There are, as would be expected, many arguments floating around the internet as to why these rules were introduced. Some say that it is a deliberate scheme of the European Central Bank (ECB) and its masters to increase the price of gold to offset the bank’s bond losses. (This would not help the Federal Reserve unless it changes its rules because its gold is not marked to market.) This is a theory and nothing more; despite thousands of words alleging this, I have yet to see any evidence to support it. Remember, the Basel rules were drafted before the ECB had any losses on its massive bond purchases. We don’t have to go down that route to see why this is being implemented and why it is bullish for gold.
Basel III was first put on the drafting board after the collapse of Lehman. It is not unreasonable to think that regulators want to prevent large and self-reinforcing derivative losses like those seen with mortgage derivatives. The argument that regulators made the changes for gold because they viewed the huge pyramid of derivatives as a potential major risk to the banks has a little more validity. Arguably, the rules would make the banking system sounder, though it definitely would concentrate the risks on fewer and larger institutions, so the systemic risk would remain.
If the rules are implemented as scheduled with no exemption or delay for the LMBA, there will be major effects on the forward market, as discussed. But the impact on other banks—and on the price of gold—is exaggerated by many commentators, in my view.
Bullish for gold, but how bullish?
The implementation of the rules is clearly bullish for gold. Banks will want to reduce paper holdings and replace them with physical ones. Moreover, banks (and their customers) will want to replace unallocated gold with allocated, and to the extent that the unallocated is in the form of paper obligations, it means more buying of physical.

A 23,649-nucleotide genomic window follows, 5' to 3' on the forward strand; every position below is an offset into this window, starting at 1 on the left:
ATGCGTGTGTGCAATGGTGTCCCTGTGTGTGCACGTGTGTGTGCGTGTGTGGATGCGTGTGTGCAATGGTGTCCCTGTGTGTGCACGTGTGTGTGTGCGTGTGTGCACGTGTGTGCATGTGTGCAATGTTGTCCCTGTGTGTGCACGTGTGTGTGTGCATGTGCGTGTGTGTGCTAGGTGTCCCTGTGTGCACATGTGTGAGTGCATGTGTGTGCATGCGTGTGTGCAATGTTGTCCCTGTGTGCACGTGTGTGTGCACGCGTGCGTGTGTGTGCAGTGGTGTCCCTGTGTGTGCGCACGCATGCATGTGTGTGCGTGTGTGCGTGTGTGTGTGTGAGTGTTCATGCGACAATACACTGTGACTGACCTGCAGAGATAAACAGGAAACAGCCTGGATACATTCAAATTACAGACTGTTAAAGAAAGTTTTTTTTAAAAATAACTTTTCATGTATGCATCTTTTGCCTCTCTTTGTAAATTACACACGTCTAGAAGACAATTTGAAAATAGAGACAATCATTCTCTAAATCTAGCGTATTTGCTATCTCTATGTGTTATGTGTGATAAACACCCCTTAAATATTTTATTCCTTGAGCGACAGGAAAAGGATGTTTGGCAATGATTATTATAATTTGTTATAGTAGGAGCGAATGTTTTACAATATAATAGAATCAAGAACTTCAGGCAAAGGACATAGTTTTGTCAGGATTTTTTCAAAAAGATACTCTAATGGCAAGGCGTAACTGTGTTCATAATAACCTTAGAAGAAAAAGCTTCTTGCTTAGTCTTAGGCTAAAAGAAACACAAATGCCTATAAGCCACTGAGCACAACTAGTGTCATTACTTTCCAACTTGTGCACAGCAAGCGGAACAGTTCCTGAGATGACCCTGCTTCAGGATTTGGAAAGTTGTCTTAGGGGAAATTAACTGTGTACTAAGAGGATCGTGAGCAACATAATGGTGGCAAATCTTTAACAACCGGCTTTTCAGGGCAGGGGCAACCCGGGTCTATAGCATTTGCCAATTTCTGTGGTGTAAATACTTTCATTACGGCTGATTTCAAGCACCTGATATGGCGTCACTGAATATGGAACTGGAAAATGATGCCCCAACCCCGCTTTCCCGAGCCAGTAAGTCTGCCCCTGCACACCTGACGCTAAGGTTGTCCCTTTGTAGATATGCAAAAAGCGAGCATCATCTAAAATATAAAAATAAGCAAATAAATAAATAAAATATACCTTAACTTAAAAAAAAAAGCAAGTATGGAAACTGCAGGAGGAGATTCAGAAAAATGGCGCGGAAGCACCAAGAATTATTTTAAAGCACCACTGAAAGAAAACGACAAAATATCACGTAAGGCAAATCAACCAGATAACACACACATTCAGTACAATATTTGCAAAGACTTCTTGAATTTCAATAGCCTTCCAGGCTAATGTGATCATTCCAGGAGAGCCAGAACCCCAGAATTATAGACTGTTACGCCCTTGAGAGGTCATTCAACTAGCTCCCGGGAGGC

Now if all the bullion banks suffered a reduction in their “net stable funding ratios” (NSFR) to below one when the new rules come in, and they all decide to buy physical gold to bring the NSFR up to one then gold could have an explosive move.
Yes, banks will have to match their ASF and RSF, but there are many ways to get there other than converting all of their paper gold to physical gold. First, most banks have excess deposits, so they need not increase their bullion one-for-one in order to remain in compliance. Second, they can increase their acceptable funding liabilities. And to the extent that the unallocated gold is already in bullion form, there is not much effect.
These rules should be a wake-up call for investors who hold unallocated gold at a bank that they do not actually own any gold, but rather are creditors of the banks. All unallocated gold obligations appear on the bank’s balance sheet. It works well in normal circumstances, but one does not buy physical for normal circumstances.
So this is bullish, and banks have probably already been buying physical for the last few months. After all, it has become apparent that there will not be an extension of the deadline for the rules. Any bank buying of bullion to bring it into NSFR compliance is price-insensitive, though time-sensitive. This could help explain why gold has had no meaningful pullback since its lows at the end of February.
But it’s not as explosively bullish as some are suggesting. Talking about the estimated 100:1 ratio between paper and physical gold, or $1 trillion in potential buying, is wishful thinking. There are other ways that banks can meet their ratios, and it’s a “one-off” boost not to buy continuous large-scale additions compared to physical buying. Although some banks, no doubt, have been pre-emptively buying bullion, there are six months from the rules’ implementation until the January date by which banks must be in full compliance. Thus, buying will continue for some months, we suspect. This gold, once bought and put in Tier 1 reserves, is unlikely to be sold any time soon.